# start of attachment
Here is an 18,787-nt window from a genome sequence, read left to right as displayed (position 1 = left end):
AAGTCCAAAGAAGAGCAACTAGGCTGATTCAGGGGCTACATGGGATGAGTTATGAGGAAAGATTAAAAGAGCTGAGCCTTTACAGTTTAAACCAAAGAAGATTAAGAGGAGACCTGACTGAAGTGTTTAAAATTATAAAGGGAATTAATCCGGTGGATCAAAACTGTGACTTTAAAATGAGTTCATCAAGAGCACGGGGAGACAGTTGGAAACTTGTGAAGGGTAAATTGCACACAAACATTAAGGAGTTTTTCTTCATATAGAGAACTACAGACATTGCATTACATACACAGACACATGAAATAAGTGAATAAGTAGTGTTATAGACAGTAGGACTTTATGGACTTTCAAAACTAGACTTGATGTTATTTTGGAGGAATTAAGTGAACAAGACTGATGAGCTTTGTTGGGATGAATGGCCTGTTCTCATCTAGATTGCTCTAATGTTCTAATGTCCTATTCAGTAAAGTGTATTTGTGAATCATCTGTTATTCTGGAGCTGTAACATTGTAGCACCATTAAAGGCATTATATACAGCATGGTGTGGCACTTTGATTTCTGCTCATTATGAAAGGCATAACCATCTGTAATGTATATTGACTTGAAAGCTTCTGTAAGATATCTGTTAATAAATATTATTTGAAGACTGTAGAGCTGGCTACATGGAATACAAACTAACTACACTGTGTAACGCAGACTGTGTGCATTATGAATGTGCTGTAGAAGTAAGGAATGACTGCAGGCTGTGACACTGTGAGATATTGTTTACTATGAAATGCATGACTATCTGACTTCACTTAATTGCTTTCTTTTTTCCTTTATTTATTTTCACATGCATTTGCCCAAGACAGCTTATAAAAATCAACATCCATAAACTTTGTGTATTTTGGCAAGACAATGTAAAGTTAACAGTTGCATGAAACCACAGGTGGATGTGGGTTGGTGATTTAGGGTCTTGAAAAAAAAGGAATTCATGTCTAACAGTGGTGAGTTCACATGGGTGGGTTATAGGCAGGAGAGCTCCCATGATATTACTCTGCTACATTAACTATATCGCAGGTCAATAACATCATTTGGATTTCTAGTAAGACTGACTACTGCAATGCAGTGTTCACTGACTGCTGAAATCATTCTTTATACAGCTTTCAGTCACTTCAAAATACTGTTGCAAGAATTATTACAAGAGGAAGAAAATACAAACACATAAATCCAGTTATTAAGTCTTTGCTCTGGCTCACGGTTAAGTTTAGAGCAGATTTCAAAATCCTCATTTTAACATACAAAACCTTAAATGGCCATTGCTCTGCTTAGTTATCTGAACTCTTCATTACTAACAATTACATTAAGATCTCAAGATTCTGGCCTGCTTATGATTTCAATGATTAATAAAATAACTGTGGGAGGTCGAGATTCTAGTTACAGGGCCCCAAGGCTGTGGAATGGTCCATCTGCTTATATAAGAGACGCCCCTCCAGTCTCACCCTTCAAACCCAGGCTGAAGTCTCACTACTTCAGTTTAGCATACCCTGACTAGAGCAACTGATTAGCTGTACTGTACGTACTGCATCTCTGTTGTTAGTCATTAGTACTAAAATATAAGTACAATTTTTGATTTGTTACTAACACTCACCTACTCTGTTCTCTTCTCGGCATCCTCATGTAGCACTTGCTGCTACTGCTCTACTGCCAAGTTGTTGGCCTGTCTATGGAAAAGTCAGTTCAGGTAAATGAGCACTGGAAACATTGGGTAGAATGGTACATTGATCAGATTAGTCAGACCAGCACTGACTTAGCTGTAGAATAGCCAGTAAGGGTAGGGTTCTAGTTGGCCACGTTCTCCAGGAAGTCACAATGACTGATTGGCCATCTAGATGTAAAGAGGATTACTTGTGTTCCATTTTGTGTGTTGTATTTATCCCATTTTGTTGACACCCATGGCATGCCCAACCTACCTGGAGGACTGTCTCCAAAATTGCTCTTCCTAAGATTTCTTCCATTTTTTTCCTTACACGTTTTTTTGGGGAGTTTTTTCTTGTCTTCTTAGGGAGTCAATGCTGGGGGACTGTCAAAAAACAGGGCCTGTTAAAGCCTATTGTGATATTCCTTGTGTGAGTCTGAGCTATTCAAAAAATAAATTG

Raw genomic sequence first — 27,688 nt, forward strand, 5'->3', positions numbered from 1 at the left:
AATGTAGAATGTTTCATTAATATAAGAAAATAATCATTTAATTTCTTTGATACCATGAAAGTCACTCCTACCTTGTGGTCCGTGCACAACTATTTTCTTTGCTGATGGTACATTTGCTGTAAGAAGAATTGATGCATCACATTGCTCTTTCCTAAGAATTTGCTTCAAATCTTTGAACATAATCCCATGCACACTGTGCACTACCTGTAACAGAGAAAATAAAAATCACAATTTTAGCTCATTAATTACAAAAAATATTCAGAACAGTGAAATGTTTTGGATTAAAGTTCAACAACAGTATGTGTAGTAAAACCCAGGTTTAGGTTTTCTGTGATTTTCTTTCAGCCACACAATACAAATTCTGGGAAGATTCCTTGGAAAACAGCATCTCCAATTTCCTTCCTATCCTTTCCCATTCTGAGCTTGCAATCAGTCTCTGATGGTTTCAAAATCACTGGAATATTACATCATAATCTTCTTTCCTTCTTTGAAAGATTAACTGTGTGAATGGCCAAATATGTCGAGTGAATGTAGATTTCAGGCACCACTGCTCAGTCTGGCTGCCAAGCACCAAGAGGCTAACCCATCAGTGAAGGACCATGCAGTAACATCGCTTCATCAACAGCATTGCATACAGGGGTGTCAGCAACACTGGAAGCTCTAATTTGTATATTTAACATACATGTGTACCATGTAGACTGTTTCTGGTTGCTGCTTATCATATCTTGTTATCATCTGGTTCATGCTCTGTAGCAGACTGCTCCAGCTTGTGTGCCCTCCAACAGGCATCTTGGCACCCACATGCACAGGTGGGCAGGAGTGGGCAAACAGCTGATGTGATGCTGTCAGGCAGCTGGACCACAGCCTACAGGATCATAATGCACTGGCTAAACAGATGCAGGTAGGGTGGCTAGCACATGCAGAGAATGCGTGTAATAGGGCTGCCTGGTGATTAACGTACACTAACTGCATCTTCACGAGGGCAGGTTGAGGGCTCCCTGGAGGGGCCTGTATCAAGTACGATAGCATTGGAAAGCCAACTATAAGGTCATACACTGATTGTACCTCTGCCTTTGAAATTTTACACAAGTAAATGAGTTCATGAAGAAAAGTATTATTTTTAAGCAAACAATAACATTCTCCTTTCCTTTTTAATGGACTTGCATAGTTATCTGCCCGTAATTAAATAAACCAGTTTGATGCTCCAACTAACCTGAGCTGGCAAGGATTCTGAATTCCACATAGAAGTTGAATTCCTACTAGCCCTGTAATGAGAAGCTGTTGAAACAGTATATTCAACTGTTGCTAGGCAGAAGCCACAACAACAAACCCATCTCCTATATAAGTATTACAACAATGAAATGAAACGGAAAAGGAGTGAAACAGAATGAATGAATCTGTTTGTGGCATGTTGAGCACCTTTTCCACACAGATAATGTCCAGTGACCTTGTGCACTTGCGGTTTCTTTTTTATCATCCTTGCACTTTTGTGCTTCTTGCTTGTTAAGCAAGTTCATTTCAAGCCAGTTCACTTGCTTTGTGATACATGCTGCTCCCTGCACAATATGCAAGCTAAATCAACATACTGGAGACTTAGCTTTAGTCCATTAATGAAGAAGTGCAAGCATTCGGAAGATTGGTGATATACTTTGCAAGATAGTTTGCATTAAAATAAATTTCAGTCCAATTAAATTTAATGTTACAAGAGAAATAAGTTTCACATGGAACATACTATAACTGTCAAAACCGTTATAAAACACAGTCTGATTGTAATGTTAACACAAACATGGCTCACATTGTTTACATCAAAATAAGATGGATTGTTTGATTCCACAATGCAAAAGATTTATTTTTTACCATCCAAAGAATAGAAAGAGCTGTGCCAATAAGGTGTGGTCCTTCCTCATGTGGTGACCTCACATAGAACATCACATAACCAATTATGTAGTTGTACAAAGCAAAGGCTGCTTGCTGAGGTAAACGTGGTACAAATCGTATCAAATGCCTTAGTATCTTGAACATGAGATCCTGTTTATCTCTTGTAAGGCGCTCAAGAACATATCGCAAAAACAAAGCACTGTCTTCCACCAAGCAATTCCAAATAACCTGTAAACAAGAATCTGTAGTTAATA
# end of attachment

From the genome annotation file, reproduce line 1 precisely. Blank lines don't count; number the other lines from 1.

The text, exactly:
Here is an 18,787-nt window from a genome sequence, read left to right as displayed (position 1 = left end):